Dedicated time

We all know where to go to download information if we need it. I use web searches several times a day to check facts or verify current practice, in the middle of my workflow. However, the CPD dimension of my work requires time that is set aside for it (out of office hours, usually soon after waking up). Decide how many hours a week you are going to spend purely investing in yourself as a professional and block out that time in your schedule.

A professional musician racks up hours of practice on a daily basis; they don’t rely on performance time to learn and improve technique. It should be no different for other freelancers.

The reading list

A shelf of books to consult on-the-fly is essential for any freelancer. However, you need as much of that stuff on the tip of your tongue as possible because you can’t take “SEO for Dummies” to a client meeting. For this reason, my books divide into “to refer to” and “to digest” categories.

Maintain a list of books to read and books read, and set yourself a target to read two or three books in your field every month. It is tempting to read more books on becoming a better freelancer or running a better business, and these should form part of your diet, but don’t neglect learning more about your actual trade – the stuff you sell.

While we are on the subject, libraries are great, too. How about using your local library once a week for a dedicated reading session.

Grab the news

As well as subscribing to the leading RSS channels in your field, it is worth setting up a couple of Google searches for key terms and having them pushed to your inbox. This makes it easy to add keeping abreast of developing news and trends into your email-reading routine.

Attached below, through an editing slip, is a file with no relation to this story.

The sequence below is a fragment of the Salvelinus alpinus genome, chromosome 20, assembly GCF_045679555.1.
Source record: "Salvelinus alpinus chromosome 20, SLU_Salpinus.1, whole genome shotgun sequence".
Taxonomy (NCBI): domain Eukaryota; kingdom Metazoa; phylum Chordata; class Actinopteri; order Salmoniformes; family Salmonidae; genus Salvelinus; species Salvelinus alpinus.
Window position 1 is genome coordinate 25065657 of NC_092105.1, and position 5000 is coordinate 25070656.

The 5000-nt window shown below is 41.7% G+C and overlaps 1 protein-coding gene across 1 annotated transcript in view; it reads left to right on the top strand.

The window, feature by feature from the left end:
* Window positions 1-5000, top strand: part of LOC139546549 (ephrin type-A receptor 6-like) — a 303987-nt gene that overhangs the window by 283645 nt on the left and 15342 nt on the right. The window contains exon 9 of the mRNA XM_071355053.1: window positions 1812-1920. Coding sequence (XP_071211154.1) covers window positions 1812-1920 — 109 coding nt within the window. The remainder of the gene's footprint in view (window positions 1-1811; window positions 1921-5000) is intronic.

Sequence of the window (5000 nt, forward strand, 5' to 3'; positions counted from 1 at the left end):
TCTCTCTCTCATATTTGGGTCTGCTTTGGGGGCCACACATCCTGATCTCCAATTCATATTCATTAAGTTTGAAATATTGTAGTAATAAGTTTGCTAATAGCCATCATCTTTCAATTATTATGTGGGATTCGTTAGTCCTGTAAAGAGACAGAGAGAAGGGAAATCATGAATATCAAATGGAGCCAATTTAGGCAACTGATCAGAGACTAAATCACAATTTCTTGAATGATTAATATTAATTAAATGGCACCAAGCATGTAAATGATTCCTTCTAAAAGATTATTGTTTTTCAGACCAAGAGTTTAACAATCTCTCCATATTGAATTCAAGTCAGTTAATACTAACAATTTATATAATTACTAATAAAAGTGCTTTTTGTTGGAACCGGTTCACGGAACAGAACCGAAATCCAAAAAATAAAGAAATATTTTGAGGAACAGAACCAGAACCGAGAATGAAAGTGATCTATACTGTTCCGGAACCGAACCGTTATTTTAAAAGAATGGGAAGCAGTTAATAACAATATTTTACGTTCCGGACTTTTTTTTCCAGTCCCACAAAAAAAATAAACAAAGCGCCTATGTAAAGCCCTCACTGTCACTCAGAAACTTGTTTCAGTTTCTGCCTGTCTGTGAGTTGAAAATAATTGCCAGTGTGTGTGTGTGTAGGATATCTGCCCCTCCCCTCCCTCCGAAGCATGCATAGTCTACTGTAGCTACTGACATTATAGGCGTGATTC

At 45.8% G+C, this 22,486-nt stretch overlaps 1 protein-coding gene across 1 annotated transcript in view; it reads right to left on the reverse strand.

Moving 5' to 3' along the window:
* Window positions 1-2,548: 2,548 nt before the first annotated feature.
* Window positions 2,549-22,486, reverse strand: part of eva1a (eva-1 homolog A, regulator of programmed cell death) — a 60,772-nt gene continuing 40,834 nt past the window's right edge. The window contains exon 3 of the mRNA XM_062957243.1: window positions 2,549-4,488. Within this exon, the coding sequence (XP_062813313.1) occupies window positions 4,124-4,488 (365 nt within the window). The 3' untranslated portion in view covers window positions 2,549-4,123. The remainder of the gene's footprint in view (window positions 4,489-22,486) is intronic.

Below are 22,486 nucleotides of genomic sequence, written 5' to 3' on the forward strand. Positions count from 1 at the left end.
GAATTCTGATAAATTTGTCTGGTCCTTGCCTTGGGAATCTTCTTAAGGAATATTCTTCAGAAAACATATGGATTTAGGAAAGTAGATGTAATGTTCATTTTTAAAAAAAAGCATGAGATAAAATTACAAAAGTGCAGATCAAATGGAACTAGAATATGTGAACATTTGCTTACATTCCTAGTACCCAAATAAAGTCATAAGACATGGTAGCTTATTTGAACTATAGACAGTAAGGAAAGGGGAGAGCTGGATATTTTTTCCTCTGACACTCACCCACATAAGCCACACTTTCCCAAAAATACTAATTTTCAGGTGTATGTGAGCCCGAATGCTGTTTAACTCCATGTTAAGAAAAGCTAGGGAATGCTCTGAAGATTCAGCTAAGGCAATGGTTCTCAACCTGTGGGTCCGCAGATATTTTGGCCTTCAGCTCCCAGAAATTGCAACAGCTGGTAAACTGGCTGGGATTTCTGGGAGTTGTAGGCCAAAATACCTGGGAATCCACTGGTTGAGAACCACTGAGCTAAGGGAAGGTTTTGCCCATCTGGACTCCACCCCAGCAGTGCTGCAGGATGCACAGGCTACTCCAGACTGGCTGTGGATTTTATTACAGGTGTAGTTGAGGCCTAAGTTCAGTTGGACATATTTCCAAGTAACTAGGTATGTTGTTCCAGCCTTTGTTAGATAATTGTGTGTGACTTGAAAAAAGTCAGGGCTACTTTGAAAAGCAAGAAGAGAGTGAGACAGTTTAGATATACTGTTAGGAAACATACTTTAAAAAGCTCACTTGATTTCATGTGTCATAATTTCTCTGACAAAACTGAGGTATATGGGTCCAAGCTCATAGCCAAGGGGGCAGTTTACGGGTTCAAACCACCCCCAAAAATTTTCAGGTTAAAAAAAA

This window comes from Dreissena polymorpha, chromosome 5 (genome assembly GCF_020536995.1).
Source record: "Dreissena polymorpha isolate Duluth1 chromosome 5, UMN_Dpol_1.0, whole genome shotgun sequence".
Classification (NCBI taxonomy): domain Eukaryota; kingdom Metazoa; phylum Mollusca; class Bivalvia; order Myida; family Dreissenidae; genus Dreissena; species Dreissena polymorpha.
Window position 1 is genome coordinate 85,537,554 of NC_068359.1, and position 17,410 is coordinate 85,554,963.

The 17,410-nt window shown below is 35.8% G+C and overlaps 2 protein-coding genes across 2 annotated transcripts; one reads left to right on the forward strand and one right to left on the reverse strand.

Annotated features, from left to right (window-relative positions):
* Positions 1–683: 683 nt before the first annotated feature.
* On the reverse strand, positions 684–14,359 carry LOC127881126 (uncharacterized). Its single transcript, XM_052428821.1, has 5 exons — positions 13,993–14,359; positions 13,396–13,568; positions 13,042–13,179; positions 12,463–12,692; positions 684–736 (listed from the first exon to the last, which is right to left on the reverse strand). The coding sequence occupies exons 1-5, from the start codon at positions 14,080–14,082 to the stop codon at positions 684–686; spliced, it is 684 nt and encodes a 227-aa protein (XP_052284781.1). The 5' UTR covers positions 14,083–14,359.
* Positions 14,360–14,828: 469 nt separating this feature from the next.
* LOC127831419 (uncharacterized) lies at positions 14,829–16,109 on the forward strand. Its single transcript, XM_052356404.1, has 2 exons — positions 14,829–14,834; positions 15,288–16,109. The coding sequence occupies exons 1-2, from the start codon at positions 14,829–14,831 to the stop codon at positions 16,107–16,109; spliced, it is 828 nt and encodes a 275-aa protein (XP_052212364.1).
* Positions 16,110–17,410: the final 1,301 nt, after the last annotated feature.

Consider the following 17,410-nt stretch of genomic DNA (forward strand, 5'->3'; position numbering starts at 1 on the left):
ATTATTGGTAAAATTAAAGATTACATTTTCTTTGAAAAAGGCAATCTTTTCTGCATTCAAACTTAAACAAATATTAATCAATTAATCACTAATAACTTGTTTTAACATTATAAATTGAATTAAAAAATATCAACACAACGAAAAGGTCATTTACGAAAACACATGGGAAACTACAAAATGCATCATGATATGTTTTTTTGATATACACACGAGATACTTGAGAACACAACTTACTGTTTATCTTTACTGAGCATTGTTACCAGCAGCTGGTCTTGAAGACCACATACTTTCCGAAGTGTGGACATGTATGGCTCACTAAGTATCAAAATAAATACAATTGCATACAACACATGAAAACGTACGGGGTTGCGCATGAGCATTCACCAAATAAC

For example, I currently have a news search on “grammar” set to send me a daily email so I don’t miss a story.

Read a blog, or two

This is not difficult for most of us. In fact, the challenge is to restrain a tendency to disappear down the rabbit hole on a fairly boring “clickathon”, only to emerge a few hours later either choking on information reflux or wondering how we ended up looking at LOLcats … again.

Choose two leading blogs in your field and read them, religiously. Separate them out from all the other channels. My online RSS reader aggregates lots of fluff for me to read in my spare time, but these come to my mailbox.

For me, these are Daily Writing Tips (absolutely leading the field from my point of view) and Copyblogger (slightly off-topic for my speciality but often useful).

Podcasts

If you have a commute, these are ideal for the train or car – you can get edumacated on your way to work.

Since my journey to work tends to be down the stairs and through the living room, I still make time to listen to podcasts every week. As with the blogs, pick one (two at the most) and block out time to listen. Think of it in the same light as learning a language: you are going to spend a certain amount of time with the headphones on … learning.

If you listen at home or in an office, you may even want to treat it like a classroom and take notes.

Quite apart from the fact that Mignon Fogarty taught me most of what I know and is still my “go-to guru”, the 15 minutes I spend listening to her Grammar Girl podcast two or three times a week often gives me the edge.

Find a coach

There is no substitute for the walking, talking expertise of someone who is further along the road than you.

I’m extremely lucky to have worked for and with Hannah Juby of Express Language in the last few years. This has included informal mentoring and feedback that has corrected a lot of my worst habits and pushed me to improve.